WHEREAS, without disclosure, consumers of genetically engineered food can unknowingly violate their own dietary and religious restrictions; and

WHERAS the cultivation of genetically engineered crops can also cause serious impacts to the environment; for example, most genetically engineered crops are designed to withstand weed-killing pesticides known as herbicides; as a result hundreds of millions of pounds of additional herbicides have been used on U.S. farms….; and

WHEREAS, organic farming is a significant and increasingly important part of California agriculture. California has more organic cropland than any other state and has almost one out of every four certified organic operations in the nation; California’s organic agriculture is growing faster than 20 percent a year; and

WHEREAS, organic farmers are prohibited from using genetically engineered seeds; nonetheless, these farmers’ crops are regularly threatened with accidental contamination from neighboring lands where genetically engineered crops abound; this risk of contamination can erode public confidence in California’s organic products, significantly undermining this industry; Californians should have the choice to avoid purchasing foods whose production could harm the state’s organic farmers and its organic foods industry;…”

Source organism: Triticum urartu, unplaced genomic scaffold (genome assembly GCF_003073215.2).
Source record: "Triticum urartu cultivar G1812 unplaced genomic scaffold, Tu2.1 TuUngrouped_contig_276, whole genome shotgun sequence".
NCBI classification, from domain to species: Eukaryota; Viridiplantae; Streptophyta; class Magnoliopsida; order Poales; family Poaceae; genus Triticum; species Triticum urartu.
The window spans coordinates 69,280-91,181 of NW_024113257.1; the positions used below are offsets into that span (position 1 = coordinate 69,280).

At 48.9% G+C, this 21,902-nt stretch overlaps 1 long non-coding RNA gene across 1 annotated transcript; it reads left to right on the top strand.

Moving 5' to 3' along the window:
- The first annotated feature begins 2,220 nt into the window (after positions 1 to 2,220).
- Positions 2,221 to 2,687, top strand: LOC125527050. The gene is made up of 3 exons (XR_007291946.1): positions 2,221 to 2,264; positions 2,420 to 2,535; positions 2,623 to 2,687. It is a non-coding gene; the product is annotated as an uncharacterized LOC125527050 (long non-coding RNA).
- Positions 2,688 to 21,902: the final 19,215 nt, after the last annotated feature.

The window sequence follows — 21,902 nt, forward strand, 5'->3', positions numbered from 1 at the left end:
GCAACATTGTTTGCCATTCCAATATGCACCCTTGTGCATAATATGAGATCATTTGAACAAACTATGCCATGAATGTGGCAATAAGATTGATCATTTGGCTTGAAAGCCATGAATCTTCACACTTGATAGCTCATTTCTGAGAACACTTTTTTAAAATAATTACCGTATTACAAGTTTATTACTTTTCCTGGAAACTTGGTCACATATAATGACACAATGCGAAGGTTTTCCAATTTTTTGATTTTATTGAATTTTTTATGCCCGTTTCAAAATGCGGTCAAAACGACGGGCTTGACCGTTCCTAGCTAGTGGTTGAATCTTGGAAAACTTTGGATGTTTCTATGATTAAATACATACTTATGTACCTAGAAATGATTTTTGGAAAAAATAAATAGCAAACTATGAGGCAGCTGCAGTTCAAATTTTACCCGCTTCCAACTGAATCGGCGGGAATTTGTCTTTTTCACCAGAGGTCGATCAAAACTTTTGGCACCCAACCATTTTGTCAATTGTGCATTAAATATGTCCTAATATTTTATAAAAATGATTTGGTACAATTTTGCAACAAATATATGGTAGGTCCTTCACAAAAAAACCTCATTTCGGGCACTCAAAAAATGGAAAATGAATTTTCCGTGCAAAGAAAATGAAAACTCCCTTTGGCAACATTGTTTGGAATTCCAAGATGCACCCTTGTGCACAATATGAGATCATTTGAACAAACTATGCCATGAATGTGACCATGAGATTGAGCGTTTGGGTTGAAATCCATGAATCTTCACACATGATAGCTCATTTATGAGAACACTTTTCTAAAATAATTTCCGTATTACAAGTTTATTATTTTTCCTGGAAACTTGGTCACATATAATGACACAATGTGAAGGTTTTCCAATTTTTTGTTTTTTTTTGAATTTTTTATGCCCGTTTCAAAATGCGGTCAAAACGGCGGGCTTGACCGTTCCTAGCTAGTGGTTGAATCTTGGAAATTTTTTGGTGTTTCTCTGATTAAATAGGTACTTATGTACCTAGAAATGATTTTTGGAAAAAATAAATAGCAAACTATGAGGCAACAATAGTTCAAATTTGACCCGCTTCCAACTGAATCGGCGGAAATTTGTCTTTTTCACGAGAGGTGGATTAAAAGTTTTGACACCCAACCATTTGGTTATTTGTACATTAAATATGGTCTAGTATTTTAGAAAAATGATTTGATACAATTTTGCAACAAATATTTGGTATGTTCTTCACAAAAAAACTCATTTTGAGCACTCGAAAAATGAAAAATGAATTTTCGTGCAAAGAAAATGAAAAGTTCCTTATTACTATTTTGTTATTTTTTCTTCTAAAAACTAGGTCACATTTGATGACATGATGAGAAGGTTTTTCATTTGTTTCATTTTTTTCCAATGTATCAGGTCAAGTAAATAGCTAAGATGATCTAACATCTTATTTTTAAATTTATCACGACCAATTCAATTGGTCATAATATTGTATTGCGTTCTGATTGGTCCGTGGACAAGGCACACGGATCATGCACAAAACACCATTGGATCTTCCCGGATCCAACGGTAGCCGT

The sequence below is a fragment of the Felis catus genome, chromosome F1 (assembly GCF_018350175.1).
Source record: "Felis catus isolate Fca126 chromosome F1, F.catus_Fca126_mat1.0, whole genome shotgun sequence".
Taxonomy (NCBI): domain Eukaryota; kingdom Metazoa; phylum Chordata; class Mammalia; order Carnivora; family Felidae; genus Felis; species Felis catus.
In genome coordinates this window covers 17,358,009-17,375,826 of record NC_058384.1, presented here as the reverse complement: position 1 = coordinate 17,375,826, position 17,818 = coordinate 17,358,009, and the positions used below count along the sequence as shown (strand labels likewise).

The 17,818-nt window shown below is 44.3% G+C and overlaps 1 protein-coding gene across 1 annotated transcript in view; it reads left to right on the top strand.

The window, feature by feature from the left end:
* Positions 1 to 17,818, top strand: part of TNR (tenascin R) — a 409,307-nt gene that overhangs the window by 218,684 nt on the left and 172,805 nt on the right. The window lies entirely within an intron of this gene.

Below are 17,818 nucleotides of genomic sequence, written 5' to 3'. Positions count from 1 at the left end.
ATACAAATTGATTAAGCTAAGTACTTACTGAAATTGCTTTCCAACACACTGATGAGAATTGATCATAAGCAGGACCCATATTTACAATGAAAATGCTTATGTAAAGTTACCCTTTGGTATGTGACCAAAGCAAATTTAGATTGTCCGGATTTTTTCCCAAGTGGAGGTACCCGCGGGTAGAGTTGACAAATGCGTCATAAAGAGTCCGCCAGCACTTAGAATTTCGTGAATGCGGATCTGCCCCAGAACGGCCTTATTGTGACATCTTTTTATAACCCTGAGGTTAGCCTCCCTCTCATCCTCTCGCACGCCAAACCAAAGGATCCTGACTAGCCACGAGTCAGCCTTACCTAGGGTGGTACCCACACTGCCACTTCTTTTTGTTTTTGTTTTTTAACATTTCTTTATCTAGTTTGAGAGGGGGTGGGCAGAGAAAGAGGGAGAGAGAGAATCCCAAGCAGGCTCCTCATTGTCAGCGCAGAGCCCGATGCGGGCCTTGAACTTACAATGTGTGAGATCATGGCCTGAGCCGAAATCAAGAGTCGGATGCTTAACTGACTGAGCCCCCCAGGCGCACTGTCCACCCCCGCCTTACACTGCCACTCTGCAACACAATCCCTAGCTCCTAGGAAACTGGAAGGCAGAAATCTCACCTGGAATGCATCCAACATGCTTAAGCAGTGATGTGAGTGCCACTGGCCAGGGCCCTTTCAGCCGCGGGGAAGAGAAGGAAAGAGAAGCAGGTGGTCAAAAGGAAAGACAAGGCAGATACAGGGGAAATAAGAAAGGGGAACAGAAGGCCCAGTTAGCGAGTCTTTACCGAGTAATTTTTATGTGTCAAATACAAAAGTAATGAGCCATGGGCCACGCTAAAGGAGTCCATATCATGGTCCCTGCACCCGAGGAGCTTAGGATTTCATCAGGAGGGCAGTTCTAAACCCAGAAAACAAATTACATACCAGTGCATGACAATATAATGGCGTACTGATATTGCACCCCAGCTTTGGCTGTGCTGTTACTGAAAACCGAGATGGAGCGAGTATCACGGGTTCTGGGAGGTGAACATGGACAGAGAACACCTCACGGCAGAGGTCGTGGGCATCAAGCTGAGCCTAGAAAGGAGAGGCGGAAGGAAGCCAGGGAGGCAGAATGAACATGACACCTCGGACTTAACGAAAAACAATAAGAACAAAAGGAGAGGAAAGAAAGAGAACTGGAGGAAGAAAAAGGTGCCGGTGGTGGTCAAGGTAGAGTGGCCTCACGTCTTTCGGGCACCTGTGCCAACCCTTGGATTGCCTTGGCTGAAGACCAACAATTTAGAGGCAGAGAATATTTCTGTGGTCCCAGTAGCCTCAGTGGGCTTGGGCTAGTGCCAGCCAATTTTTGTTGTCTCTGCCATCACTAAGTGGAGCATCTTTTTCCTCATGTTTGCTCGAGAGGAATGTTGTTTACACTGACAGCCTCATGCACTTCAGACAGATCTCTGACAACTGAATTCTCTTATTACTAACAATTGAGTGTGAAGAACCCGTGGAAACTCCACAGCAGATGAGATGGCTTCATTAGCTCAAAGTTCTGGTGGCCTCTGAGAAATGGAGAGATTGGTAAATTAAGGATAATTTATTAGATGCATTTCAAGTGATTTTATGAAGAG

Courtesy of Tom Fendley, 415-622-7843, tom@carighttoknow.org

California’s Vote on Prop 37 Will Send a Message to the FDA: Can We Trust Our Food System?

From Natural Resources Defense Council Staff Blogger, Peter Lehner
 

Consumers have a right to know what’s in their food. And in much of the world, they do, because of government labeling laws. For example, China, Russia, and India are among the 50-odd nations that require labeling of genetically modified foods, or GMOs. Here in America, however, we can’t get information on GMO foods. That’s because chemical companies and food manufacturers have a stranglehold on the system of government oversight that is supposed to ensure the safety of our food supply.

Read more here.